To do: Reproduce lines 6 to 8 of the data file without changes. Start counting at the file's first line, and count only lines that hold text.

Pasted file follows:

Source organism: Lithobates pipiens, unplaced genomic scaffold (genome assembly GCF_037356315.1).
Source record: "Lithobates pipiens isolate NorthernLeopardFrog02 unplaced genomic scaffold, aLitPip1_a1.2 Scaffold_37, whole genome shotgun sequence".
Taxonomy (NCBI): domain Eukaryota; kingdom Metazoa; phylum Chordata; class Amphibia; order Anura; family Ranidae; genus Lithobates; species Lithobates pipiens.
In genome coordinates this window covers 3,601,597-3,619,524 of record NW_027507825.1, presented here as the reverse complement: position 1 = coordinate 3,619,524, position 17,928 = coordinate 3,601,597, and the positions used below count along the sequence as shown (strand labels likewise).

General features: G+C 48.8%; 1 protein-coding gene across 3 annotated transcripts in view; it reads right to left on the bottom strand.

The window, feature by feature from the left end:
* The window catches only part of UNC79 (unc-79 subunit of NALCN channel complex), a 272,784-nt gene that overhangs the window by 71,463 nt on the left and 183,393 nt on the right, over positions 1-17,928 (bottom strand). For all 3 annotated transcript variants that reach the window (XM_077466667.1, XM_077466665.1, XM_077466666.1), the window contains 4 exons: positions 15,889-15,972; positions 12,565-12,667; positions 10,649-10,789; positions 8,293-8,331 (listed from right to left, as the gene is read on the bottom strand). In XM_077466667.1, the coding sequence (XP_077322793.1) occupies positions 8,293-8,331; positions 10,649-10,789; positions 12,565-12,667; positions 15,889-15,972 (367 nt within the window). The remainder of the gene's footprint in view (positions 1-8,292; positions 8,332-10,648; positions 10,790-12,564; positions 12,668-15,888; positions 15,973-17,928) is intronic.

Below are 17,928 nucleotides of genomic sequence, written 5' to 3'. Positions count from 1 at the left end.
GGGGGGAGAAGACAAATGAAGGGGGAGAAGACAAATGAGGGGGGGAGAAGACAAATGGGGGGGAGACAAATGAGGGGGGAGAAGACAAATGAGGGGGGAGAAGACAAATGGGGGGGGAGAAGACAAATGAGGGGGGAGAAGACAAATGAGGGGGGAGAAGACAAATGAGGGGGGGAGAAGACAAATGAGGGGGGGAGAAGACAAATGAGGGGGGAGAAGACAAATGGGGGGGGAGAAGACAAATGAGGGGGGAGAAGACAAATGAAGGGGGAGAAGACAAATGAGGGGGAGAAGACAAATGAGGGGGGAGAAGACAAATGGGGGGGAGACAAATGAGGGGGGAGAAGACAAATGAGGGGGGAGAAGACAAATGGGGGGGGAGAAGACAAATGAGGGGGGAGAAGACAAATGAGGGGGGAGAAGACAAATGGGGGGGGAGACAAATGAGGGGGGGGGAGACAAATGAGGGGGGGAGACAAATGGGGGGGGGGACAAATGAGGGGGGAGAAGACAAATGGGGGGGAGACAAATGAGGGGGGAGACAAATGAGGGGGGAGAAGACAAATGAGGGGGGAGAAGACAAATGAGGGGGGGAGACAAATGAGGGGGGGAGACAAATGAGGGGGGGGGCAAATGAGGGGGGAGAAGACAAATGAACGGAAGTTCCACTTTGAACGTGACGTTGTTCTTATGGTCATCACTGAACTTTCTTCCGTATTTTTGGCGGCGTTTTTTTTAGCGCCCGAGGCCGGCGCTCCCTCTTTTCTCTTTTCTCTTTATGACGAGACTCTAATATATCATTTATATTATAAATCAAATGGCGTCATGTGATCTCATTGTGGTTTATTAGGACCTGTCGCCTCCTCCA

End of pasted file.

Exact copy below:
The window, feature by feature from the left end:
* The window catches only part of UNC79 (unc-79 subunit of NALCN channel complex), a 272,784-nt gene that overhangs the window by 71,463 nt on the left and 183,393 nt on the right, over positions 1-17,928 (bottom strand). For all 3 annotated transcript variants that reach the window (XM_077466667.1, XM_077466665.1, XM_077466666.1), the window contains 4 exons: positions 15,889-15,972; positions 12,565-12,667; positions 10,649-10,789; positions 8,293-8,331 (listed from right to left, as the gene is read on the bottom strand). In XM_077466667.1, the coding sequence (XP_077322793.1) occupies positions 8,293-8,331; positions 10,649-10,789; positions 12,565-12,667; positions 15,889-15,972 (367 nt within the window). The remainder of the gene's footprint in view (positions 1-8,292; positions 8,332-10,648; positions 10,790-12,564; positions 12,668-15,888; positions 15,973-17,928) is intronic.

Below are 17,928 nucleotides of genomic sequence, written 5' to 3'. Positions count from 1 at the left end.